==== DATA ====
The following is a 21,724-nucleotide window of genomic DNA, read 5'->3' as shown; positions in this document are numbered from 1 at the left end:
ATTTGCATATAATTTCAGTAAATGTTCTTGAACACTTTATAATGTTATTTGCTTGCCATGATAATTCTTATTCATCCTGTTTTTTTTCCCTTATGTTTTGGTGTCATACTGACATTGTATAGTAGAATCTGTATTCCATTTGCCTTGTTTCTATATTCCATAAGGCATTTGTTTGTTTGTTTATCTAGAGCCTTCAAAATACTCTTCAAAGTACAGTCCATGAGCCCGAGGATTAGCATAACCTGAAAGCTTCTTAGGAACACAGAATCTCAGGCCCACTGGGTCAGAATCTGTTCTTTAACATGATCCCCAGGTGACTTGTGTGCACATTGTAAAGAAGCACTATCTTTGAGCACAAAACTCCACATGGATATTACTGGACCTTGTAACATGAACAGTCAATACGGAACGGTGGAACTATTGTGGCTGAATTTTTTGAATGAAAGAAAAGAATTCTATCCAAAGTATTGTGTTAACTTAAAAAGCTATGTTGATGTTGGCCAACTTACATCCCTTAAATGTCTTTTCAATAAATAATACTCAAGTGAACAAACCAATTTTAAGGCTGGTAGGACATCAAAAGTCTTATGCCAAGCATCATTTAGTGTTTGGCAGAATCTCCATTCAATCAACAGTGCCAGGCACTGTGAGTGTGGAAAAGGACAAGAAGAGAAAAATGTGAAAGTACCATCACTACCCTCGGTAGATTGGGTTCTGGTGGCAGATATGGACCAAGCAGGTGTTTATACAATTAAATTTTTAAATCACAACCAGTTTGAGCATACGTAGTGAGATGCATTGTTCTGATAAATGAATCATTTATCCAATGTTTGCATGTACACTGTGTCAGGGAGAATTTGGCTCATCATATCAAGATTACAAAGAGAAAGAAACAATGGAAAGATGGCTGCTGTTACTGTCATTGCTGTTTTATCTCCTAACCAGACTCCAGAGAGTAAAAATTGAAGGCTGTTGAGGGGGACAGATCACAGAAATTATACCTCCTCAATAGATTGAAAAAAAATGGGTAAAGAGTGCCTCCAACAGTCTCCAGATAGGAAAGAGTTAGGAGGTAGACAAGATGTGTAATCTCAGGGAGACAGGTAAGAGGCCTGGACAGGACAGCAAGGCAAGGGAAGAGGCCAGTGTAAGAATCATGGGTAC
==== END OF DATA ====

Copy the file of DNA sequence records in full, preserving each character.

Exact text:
The following is a 21,724-nucleotide window of genomic DNA, read 5'->3' as shown; positions in this document are numbered from 1 at the left end:
ATTTGCATATAATTTCAGTAAATGTTCTTGAACACTTTATAATGTTATTTGCTTGCCATGATAATTCTTATTCATCCTGTTTTTTTTCCCTTATGTTTTGGTGTCATACTGACATTGTATAGTAGAATCTGTATTCCATTTGCCTTGTTTCTATATTCCATAAGGCATTTGTTTGTTTGTTTATCTAGAGCCTTCAAAATACTCTTCAAAGTACAGTCCATGAGCCCGAGGATTAGCATAACCTGAAAGCTTCTTAGGAACACAGAATCTCAGGCCCACTGGGTCAGAATCTGTTCTTTAACATGATCCCCAGGTGACTTGTGTGCACATTGTAAAGAAGCACTATCTTTGAGCACAAAACTCCACATGGATATTACTGGACCTTGTAACATGAACAGTCAATACGGAACGGTGGAACTATTGTGGCTGAATTTTTTGAATGAAAGAAAAGAATTCTATCCAAAGTATTGTGTTAACTTAAAAAGCTATGTTGATGTTGGCCAACTTACATCCCTTAAATGTCTTTTCAATAAATAATACTCAAGTGAACAAACCAATTTTAAGGCTGGTAGGACATCAAAAGTCTTATGCCAAGCATCATTTAGTGTTTGGCAGAATCTCCATTCAATCAACAGTGCCAGGCACTGTGAGTGTGGAAAAGGACAAGAAGAGAAAAATGTGAAAGTACCATCACTACCCTCGGTAGATTGGGTTCTGGTGGCAGATATGGACCAAGCAGGTGTTTATACAATTAAATTTTTAAATCACAACCAGTTTGAGCATACGTAGTGAGATGCATTGTTCTGATAAATGAATCATTTATCCAATGTTTGCATGTACACTGTGTCAGGGAGAATTTGGCTCATCATATCAAGATTACAAAGAGAAAGAAACAATGGAAAGATGGCTGCTGTTACTGTCATTGCTGTTTTATCTCCTAACCAGACTCCAGAGAGTAAAAATTGAAGGCTGTTGAGGGGGACAGATCACAGAAATTATACCTCCTCAATAGATTGAAAAAAAATGGGTAAAGAGTGCCTCCAACAGTCTCCAGATAGGAAAGAGTTAGGAGGTAGACAAGATGTGTAATCTCAGGGAGACAGGTAAGAGGCCTGGACAGGACAGCAAGGCAAGGGAAGAGGCCAGTGTAAGAATCATGGGTAC